“Denzil Sprague is a bit of a chameleon. Having trained as a pilot and worked in the aviation industry in his native Australia, he arrived in Cambodia in 2002 to head the new airline company, Mekong Airlines. Coupled with his reluctance to come to Cambodia at all, the venture seemed ill-fated from the start. The airline’s first flight took place on Jan. 31 2003, more commonly known as the day of the anti-Thai riots. “It was a ‘great’ start,” he says, “there were Thai Hercules planes coming in evacuating the Thais.”
Though the following months saw the company slowly take off, the deathblow came in the summer. “SARS came out of nowhere,” Denzil says. “We didn’t have the financial momentum to get through that.”
Weighing his options, Denzil decided to stay in Cambodia. “I was very happy here and I could see there were a lot of opportunities,” he says, “I also felt like I wanted to do something, to justify my life by leaving something worthwhile behind.”
He dealt in land, did bits of consultancy in the aviation industry, and in 2004 took over an ailing brick factory from his driver who lacked the funds to make the factory profitable.
Buying the factory changed his life. “Sometimes fate leads you along a road, you don’t even see it at the time,” Denzil says. “Eventually things happen and you may not have planned any of it, but it turns out to be something worthwhile.”
Located on the remote banks of the Mekong in Pouk Ressey village, the area around the factory had seen few foreigners prior to Denzil’s arrival. He immediately set to work renovating the factory, building new kilns and staff quarters, as well as providing medical care to staff and their children.
With donations from his family in Melbourne, Denzil also took the workers on a trip to the market, to buy what for many of them were their first brand new items of clothing. “By the time we got back from the market they had all changed into their new clothes,” he says. “They were so pleased.” Kitted in new school uniforms, the children of staff at the factory were able to go to school.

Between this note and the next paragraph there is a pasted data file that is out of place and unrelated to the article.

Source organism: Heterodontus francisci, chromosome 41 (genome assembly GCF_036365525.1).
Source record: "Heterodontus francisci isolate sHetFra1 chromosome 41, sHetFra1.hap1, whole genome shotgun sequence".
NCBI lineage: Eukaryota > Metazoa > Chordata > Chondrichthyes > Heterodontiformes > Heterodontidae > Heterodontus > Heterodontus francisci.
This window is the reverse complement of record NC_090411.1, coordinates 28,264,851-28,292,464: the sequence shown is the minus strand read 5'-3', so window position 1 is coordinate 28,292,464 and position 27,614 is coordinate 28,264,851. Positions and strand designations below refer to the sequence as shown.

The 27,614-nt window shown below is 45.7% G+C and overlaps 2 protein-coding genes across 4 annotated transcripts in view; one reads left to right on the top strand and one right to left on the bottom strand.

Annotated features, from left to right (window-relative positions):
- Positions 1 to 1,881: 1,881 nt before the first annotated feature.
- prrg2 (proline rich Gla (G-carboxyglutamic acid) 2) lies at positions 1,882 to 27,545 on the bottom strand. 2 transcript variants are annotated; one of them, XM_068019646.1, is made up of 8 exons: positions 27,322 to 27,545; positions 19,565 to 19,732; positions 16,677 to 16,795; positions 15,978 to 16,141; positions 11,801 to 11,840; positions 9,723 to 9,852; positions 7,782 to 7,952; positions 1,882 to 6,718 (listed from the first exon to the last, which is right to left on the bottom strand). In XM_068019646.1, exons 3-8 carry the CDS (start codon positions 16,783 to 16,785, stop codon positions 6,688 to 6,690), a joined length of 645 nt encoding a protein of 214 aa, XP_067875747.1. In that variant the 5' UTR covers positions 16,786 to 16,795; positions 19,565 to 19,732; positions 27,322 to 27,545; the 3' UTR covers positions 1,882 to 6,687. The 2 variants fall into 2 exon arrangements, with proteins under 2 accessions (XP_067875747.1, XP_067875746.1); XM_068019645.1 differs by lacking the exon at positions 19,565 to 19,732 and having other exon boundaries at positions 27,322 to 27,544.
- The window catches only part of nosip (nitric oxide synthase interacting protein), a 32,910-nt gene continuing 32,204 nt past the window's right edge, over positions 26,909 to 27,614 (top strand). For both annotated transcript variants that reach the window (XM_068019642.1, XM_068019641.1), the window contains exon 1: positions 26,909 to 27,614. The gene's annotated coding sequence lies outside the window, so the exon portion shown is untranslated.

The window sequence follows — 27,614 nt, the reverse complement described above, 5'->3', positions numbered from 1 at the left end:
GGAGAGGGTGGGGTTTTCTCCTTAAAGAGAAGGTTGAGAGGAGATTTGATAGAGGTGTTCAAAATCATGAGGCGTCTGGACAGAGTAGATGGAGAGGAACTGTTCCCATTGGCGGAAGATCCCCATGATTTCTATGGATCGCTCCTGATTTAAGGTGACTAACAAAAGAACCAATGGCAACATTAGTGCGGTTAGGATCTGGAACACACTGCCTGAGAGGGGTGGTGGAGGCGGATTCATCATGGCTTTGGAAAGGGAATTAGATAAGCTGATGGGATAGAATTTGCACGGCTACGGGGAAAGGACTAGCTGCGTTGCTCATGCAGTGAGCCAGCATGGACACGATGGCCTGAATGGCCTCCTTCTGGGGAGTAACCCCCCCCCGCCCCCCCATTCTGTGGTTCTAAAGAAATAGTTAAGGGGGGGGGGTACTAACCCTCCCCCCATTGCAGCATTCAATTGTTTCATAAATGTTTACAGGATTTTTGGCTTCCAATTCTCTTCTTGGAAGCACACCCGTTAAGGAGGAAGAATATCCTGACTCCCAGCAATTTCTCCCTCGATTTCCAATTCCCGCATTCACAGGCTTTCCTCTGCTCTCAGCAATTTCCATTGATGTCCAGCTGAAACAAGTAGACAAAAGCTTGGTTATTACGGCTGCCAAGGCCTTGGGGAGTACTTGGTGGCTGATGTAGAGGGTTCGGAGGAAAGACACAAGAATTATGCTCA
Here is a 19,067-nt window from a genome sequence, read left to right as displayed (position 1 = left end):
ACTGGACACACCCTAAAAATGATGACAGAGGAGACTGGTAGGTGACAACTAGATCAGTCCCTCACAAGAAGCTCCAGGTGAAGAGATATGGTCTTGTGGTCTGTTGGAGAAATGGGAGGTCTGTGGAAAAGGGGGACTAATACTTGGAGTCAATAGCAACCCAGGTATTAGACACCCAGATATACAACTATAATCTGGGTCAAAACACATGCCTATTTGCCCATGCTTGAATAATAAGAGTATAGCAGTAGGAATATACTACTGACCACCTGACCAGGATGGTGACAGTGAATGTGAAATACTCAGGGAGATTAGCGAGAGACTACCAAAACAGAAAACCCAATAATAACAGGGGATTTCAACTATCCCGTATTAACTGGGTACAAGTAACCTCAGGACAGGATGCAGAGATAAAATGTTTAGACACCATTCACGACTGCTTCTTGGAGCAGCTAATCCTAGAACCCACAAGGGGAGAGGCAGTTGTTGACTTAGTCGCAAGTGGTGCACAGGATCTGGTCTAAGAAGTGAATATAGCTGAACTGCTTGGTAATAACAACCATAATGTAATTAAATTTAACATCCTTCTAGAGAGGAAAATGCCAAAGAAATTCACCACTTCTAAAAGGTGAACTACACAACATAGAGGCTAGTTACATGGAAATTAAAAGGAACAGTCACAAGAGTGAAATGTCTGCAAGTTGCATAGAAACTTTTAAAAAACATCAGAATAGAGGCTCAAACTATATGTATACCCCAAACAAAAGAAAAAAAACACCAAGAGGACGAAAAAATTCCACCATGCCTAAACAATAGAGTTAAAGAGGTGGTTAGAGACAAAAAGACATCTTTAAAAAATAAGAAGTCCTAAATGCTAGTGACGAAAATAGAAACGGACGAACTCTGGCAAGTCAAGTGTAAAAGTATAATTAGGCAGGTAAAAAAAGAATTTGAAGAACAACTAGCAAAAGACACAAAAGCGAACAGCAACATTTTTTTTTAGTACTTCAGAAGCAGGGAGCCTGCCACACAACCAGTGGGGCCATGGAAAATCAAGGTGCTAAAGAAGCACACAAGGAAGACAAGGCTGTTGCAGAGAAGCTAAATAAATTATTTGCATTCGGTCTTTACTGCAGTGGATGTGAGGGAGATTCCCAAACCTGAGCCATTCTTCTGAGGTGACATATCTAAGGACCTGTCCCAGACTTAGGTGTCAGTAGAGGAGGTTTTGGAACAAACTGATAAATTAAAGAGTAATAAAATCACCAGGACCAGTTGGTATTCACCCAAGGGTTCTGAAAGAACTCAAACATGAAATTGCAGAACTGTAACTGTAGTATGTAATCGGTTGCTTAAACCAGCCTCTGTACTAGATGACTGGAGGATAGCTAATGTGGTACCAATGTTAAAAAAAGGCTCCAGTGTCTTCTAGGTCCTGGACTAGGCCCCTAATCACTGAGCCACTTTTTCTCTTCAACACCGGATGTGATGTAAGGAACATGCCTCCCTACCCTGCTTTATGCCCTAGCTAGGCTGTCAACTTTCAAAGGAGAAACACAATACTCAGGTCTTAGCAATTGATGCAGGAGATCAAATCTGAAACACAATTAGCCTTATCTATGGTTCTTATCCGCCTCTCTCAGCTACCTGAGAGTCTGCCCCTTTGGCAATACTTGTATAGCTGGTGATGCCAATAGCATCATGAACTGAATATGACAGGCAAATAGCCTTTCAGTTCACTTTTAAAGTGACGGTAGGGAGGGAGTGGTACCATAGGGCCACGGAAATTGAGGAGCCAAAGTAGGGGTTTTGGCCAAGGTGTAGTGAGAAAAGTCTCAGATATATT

However, the school itself was in dangerous disrepair and lacking even the most basic sanitary amenities. Seeing his work at the factory, a group of monks from the local pagoda approached Denzil about building a new school for the community’s children.
Surprising himself, Denzil agreed. “I never intended to build a school,” he says. “But I have always liked helping people.”
Funded by Denzil, construction got underway in January 2008. In May this year, three buildings comprising five classrooms each as well as sanitary facilities were completed. The opening of the new school was attended by some 3,000 people, mainly from the village itself, with Im Sethy, the Minister of Education, as well as Australian Ambassador Margaret Adamson officiating.
“All the stresses of the building faded away when you could see the children move into the new school,” he says. “They were like different kids altogether.” Many of the kids now opt to spend time at school even outside classes. “They shyly told my driver that they love the school so much they’d rather be there than at home,” he says.
Though the buildings are complete, Denzil’s association with the new school, which has been named after him, is by no means over. Quite the contrary, he says he can’t quit now and has many plans for making it even better. “I’m old enough to be well and truly retired,” he says, “but the word doesn’t exist in my vocabulary.”
Wanting to develop the project into a model school, Denzil plans to add a library, computer room, and sports facilities, as well as establishing a basic healthcare programme for the kids, and connecting with a sister school in Australia. It’s a lot of work, but clearly also very rewarding. “I’m here to do something, and if this is it then it’s been worthwhile,” he says.